Water is among the most essential substances for sustaining human life. Crucial to the advance of urban civilization has been the ability to bring abundant clean water to population centers while safely removing sewage and wastewater. In fact, many municipalities have been pumping drinking water to residents' household plumbing for so long that the infrastructure is starting to decay. That's a serious civic issue – but it also has the potential to lead to health problems for you and your family.
Aging Pipes Mean Bad News
First of all, it's important to understand that the water that comes from your household plumbing is nearly always safe to drink. Municipal water is subject to stringent testing and actually has stricter regulations than the water you buy in bottles. Unfortunately, in rare circumstances, the water can become contaminated on the way from the treatment plant to your faucet.
In some older cities, sections of water main pipes can date back as far as the 1820s. Most of it isn't quite that old, but the country is behind on putting the modern infrastructure in place. It would cost a cool $126 billion to bring the nation's water mains up to date by 2020, according to a 2013 report by the American Society of Civil Engineers – and only $42 billion worth of work is actually expected to occur. That may have negative implications for the quality of your drinking water in the coming years.
From Water Mains to Your Household Plumbing
“Aging pipes can break, leach contaminants into the water they carry and breed bacteria – all potential prescriptions for illness,” according to a report by the Natural Resources Defense Council. The most obvious sign of aging infrastructure is a water main break, which is often a high-profile event that results in the flooding of city streets. They also pose a health hazard if not handled properly – bacteria or other contaminants can get sucked into the system through the break and end up in your household plumbing.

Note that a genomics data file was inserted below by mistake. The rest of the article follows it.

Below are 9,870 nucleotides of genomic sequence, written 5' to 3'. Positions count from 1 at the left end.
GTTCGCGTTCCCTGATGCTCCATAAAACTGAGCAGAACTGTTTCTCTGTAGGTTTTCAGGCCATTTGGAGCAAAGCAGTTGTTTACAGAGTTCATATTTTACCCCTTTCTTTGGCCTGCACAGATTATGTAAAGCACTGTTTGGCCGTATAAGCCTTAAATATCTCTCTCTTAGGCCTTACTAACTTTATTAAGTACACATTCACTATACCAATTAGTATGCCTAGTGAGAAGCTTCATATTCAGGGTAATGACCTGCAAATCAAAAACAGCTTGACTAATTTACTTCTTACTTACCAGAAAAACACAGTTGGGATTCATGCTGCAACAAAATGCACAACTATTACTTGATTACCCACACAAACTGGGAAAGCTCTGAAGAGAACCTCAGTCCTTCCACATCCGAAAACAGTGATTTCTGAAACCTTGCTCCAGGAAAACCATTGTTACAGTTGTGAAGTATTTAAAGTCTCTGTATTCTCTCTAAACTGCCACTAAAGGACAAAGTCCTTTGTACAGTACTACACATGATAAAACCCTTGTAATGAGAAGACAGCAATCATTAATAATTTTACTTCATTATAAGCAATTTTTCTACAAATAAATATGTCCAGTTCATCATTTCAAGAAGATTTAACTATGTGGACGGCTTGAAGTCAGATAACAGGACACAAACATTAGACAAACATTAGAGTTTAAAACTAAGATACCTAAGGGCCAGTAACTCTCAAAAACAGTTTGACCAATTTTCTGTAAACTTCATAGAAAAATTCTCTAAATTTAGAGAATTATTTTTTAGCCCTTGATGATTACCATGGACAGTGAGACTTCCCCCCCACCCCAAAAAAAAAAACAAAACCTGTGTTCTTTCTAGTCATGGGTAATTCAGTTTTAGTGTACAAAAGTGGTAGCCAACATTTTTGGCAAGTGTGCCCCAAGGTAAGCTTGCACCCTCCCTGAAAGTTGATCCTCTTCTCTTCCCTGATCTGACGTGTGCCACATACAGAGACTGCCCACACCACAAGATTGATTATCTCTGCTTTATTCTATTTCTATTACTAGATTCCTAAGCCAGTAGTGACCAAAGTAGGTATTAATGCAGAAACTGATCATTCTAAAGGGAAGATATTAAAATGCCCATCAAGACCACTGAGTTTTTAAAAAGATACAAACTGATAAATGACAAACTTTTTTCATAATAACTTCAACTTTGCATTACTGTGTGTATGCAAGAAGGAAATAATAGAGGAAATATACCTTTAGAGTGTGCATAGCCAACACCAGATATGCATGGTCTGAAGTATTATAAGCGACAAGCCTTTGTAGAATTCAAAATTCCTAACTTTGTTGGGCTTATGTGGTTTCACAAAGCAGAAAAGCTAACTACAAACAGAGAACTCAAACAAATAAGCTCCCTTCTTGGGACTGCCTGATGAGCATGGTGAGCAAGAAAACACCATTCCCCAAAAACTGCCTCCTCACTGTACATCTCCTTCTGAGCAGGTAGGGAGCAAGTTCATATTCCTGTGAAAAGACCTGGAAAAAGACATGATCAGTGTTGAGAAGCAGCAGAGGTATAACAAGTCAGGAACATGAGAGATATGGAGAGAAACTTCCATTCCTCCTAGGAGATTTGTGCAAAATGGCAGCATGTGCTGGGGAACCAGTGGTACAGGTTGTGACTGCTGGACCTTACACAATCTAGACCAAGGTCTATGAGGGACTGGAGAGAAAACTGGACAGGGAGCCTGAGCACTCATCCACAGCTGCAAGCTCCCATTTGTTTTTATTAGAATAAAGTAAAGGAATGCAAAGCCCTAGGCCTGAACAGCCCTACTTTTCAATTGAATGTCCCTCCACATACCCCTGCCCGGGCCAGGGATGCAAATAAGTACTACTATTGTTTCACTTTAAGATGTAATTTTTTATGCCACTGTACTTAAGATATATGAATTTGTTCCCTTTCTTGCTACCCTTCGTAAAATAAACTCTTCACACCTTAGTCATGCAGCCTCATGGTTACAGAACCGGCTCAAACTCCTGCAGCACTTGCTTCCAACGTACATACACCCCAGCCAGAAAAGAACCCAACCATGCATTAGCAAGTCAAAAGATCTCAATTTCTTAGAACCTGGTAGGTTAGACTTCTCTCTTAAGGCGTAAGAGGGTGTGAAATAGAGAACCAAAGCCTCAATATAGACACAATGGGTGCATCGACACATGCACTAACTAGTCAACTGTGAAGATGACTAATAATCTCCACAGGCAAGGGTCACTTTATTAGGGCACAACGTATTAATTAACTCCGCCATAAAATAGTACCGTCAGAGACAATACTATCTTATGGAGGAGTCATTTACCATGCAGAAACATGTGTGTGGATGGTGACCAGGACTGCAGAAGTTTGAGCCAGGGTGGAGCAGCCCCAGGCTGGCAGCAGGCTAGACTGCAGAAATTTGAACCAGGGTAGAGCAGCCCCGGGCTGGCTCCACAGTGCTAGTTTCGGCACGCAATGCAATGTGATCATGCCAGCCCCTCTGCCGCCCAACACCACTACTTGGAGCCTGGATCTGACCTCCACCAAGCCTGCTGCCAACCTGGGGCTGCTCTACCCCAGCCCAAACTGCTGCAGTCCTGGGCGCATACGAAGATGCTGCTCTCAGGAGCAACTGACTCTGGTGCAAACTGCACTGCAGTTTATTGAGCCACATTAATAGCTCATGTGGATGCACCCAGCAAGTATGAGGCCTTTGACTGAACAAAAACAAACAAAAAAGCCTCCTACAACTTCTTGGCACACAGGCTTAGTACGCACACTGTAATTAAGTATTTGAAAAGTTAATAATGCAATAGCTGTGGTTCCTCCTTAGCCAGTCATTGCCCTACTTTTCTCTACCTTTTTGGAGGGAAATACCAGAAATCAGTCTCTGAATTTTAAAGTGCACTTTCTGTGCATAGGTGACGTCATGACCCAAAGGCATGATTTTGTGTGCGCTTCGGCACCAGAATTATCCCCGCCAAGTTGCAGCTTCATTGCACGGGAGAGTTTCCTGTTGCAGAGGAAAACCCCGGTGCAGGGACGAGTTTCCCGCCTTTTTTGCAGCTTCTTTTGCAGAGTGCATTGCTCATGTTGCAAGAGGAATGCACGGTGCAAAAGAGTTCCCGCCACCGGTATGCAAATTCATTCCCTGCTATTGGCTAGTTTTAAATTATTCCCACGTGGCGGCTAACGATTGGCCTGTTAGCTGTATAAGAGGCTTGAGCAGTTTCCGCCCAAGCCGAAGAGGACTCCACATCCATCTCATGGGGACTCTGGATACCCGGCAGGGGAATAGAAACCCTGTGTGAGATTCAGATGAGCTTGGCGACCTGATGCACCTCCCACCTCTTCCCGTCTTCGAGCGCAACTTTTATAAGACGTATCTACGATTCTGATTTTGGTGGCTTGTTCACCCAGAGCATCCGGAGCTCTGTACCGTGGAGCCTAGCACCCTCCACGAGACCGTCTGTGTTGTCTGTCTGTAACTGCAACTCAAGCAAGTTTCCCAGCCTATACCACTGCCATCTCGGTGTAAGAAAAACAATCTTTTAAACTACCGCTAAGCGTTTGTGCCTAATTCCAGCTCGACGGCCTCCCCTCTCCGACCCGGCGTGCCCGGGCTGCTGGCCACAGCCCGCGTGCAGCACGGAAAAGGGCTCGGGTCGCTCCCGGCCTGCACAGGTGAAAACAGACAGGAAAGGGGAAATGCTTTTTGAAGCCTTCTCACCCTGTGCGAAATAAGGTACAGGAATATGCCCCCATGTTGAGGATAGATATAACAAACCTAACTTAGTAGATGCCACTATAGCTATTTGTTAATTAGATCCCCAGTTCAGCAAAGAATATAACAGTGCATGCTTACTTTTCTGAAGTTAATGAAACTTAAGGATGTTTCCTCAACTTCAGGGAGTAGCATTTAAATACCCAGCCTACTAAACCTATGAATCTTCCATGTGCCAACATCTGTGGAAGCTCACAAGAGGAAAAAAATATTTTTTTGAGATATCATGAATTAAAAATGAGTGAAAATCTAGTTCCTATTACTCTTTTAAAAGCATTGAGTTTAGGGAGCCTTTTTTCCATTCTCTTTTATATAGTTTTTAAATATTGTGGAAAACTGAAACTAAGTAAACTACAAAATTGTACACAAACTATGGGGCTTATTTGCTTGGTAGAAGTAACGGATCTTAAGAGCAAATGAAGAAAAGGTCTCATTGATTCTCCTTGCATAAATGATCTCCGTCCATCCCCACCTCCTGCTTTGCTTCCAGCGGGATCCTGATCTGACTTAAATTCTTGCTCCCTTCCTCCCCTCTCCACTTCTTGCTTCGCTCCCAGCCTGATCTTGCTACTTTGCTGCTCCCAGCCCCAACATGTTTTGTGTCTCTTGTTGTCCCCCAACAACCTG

Rust is another potential consequence of outdated water mains. The good news is that although rust can cause the water to become discolored and have an unpleasant taste, it is not a health hazard in and of itself, according to the Berkeley Wellness Center, except possibly for people with the rare iron-related disorder hemochromatosis. If lead leaches into the water, however, you have a much bigger problem on your hands.
Protect Yourself and Your Family
So what are your options if you are concerned about contaminants from the city water supply getting into your household plumbing? The first step is to test the water to make sure it is safe to drink. You can buy testing kits at a local hardware store, or have a plumber conduct a more thorough assessment. If the water is contaminated, you may want to install a filtering system to ensure that any particles that find their way into the supply don't end up coming through your faucets.
If you have any concerns about the integrity of your drinking water, contact an expert plumber today at 800-259-7705.